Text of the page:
Noncompliance of treatment often interferes with recovery from schizophrenia. Noncompliance means that the individual stops taking or drastically reduces the medication necessary for treatment of schizophrenia.
Recovery from Schizophrenia and Noncompliance
Noncompliance of schizophrenia treatment is a major cause of relapse.
An article in the British Journal of Clinical Psychology (2000) reports schizophrenia treatment noncompliance rates of 40 percent, with partial noncompliance as high as 75 percent.
Even when people comply with treatment of schizophrenia, relapse may occur. Relapses due to noncompliance of treatment, however, tend to be more severe and last longer than relapses while taking medication.
Causes of Noncompliance
Noncompliance of schizophrenia treatment stems from various causes. During recovery from schizophrenia, people may continue to experience delusions, paranoia and other psychotic symptoms. Psychotic symptoms may lead sufferers to believe they don’t need treatment.
Paranoia and delusions can also convince schizophrenics that doctors are drugging or experimenting on them, leading to noncompliance. As medication wears off, symptoms worsen, which may increase resistance to treatment.
In addition, noncompliance of medication may occur due to the distressing nature of side effects. Side effects may improve faster than symptoms return, reinforcing noncompliance.
Social factors also influence noncompliance of treatment. Contact with individuals who don’t consider medication an appropriate treatment can trigger noncompliance during recovery from schizophrenia, especially if this person is a trusted friend or family member.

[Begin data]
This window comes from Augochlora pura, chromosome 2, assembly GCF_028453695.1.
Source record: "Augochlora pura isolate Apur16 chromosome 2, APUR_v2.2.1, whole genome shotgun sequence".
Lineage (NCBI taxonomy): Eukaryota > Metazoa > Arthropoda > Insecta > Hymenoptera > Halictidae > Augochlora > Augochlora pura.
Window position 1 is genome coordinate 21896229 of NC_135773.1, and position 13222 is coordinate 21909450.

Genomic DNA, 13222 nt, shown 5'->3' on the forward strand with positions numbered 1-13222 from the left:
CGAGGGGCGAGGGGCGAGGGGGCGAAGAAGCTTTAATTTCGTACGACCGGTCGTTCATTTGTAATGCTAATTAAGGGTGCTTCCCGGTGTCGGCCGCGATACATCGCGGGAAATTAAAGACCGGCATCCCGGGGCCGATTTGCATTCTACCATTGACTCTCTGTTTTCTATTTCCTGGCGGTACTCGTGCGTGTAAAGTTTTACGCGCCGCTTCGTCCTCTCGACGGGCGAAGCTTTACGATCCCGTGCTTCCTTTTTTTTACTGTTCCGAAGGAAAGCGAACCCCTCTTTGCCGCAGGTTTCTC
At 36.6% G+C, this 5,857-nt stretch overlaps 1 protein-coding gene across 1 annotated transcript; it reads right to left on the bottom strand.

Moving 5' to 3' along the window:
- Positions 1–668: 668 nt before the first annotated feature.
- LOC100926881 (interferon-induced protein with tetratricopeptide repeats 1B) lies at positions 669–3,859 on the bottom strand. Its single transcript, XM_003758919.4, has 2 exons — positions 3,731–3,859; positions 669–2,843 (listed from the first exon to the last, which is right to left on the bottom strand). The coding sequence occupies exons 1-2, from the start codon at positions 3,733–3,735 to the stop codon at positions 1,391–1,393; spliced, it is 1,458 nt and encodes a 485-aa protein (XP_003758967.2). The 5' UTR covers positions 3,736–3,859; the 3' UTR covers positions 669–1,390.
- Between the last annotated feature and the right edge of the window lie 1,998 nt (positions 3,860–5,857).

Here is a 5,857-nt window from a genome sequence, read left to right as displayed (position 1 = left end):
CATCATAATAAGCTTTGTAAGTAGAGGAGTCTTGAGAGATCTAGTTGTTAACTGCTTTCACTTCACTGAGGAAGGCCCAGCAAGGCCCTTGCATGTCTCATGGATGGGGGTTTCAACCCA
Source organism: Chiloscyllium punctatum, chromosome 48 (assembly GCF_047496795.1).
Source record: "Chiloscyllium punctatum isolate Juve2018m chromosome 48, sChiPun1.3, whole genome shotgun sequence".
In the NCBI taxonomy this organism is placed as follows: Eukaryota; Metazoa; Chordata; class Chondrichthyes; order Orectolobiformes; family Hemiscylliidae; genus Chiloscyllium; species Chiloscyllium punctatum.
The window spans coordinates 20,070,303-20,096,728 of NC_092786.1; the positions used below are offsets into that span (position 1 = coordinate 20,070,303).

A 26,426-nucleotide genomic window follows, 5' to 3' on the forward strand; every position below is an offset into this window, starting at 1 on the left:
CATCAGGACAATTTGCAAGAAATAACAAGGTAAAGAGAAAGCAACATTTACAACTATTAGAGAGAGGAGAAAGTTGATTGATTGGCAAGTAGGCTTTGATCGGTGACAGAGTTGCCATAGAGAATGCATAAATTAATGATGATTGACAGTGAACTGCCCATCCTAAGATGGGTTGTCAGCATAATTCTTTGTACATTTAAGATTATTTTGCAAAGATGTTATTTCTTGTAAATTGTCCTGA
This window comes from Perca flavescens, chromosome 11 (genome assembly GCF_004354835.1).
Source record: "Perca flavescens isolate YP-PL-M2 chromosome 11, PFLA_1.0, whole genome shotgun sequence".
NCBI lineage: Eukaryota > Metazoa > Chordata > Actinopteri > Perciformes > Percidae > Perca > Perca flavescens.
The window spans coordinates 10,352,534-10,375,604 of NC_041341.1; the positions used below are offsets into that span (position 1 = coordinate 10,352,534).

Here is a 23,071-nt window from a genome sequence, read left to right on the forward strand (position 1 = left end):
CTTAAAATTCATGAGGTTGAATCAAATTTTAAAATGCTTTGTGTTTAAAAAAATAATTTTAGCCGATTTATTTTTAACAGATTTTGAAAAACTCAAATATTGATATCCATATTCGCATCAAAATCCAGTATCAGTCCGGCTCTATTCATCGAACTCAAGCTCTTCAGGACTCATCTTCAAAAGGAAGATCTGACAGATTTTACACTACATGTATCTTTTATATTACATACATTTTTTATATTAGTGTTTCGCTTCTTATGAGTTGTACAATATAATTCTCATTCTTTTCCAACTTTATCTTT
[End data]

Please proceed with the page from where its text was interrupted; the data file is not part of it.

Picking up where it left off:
The attitude of the person recovering from schizophrenia is, of course, very important. If you’re already opposed to medication, you’re much more likely to be noncompliant than someone who believes in treatment of schizophrenia.
Signs of Noncompliance
Noncompliance of schizophrenia treatment greatly increases chances of relapse. Friends and family can help prevent relapse by learning to recognize these common signs of noncompliance:
- Medication side effects mysteriously improve.
- Symptoms of schizophrenia begin to return. (Symptoms may be subtle at first.)
- The individual claims that doctors recommended ceasing medication.
- The individual no longer goes to the pharmacy to fill prescriptions.
- When asked, the individual can’t provide basic information about medication, including pill color or shape.
Long-Acting Treatment of Schizophrenia
If noncompliance of medication interferes with recovery from schizophrenia, a change in medication delivery may be required. Some people benefit from switching from oral medication to long-acting injections given in outpatient facilities.
Long-term antipsychotics eliminate the need for daily medication, and have a built-in safeguard against noncompliance. If the patient doesn’t make his appointment, health care staff can notify family members or arrange a home visit for a possible quick intervention.
Moore, A., Sellwood, W.